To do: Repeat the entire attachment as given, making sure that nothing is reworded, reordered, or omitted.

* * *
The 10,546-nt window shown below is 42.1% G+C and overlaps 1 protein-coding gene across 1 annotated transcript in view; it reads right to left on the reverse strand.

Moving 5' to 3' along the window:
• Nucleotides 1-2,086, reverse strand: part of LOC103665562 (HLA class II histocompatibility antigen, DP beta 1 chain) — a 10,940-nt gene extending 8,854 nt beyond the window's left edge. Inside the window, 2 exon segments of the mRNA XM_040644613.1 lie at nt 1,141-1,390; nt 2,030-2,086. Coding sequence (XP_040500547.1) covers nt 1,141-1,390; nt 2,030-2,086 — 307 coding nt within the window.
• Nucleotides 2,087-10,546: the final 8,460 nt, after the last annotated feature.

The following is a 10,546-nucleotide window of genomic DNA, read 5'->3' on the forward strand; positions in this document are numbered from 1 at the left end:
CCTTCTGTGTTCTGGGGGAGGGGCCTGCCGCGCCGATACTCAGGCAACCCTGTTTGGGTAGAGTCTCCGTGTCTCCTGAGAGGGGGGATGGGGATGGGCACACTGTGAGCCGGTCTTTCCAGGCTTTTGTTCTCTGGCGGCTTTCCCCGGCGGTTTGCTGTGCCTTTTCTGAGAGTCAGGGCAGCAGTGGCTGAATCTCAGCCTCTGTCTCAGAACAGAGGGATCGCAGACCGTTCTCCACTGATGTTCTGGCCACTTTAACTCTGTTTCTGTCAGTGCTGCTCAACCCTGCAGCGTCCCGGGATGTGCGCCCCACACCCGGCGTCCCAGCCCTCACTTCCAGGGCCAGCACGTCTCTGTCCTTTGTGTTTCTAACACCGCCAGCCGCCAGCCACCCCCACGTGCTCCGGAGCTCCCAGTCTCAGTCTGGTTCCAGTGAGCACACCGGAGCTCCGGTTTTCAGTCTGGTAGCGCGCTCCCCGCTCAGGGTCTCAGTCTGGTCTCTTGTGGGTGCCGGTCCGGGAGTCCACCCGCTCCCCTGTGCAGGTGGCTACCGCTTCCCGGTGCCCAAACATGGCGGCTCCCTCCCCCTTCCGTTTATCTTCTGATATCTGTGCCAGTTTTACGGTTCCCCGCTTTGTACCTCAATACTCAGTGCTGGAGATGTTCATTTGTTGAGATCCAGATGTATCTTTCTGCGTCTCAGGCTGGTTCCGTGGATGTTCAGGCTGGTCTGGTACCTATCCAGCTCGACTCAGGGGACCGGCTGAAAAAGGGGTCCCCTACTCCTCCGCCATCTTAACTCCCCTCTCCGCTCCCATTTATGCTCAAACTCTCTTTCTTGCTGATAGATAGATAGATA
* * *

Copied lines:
The 10,546-nt window shown below is 42.1% G+C and overlaps 1 protein-coding gene across 1 annotated transcript in view; it reads right to left on the reverse strand.

Moving 5' to 3' along the window:
• Nucleotides 1-2,086, reverse strand: part of LOC103665562 (HLA class II histocompatibility antigen, DP beta 1 chain) — a 10,940-nt gene extending 8,854 nt beyond the window's left edge. Inside the window, 2 exon segments of the mRNA XM_040644613.1 lie at nt 1,141-1,390; nt 2,030-2,086. Coding sequence (XP_040500547.1) covers nt 1,141-1,390; nt 2,030-2,086 — 307 coding nt within the window.
• Nucleotides 2,087-10,546: the final 8,460 nt, after the last annotated feature.

The following is a 10,546-nucleotide window of genomic DNA, read 5'->3' on the forward strand; positions in this document are numbered from 1 at the left end:
CCTTCTGTGTTCTGGGGGAGGGGCCTGCCGCGCCGATACTCAGGCAACCCTGTTTGGGTAGAGTCTCCGTGTCTCCTGAGAGGGGGGATGGGGATGGGCACACTGTGAGCCGGTCTTTCCAGGCTTTTGTTCTCTGGCGGCTTTCCCCGGCGGTTTGCTGTGCCTTTTCTGAGAGTCAGGGCAGCAGTGGCTGAATCTCAGCCTCTGTCTCAGAACAGAGGGATCGCAGACCGTTCTCCACTGATGTTCTGGCCACTTTAACTCTGTTTCTGTCAGTGCTGCTCAACCCTGCAGCGTCCCGGGATGTGCGCCCCACACCCGGCGTCCCAGCCCTCACTTCCAGGGCCAGCACGTCTCTGTCCTTTGTGTTTCTAACACCGCCAGCCGCCAGCCACCCCCACGTGCTCCGGAGCTCCCAGTCTCAGTCTGGTTCCAGTGAGCACACCGGAGCTCCGGTTTTCAGTCTGGTAGCGCGCTCCCCGCTCAGGGTCTCAGTCTGGTCTCTTGTGGGTGCCGGTCCGGGAGTCCACCCGCTCCCCTGTGCAGGTGGCTACCGCTTCCCGGTGCCCAAACATGGCGGCTCCCTCCCCCTTCCGTTTATCTTCTGATATCTGTGCCAGTTTTACGGTTCCCCGCTTTGTACCTCAATACTCAGTGCTGGAGATGTTCATTTGTTGAGATCCAGATGTATCTTTCTGCGTCTCAGGCTGGTTCCGTGGATGTTCAGGCTGGTCTGGTACCTATCCAGCTCGACTCAGGGGACCGGCTGAAAAAGGGGTCCCCTACTCCTCCGCCATCTTAACTCCCCTCTCCGCTCCCATTTATGCTCAAACTCTCTTTCTTGCTGATAGATAGATAGATA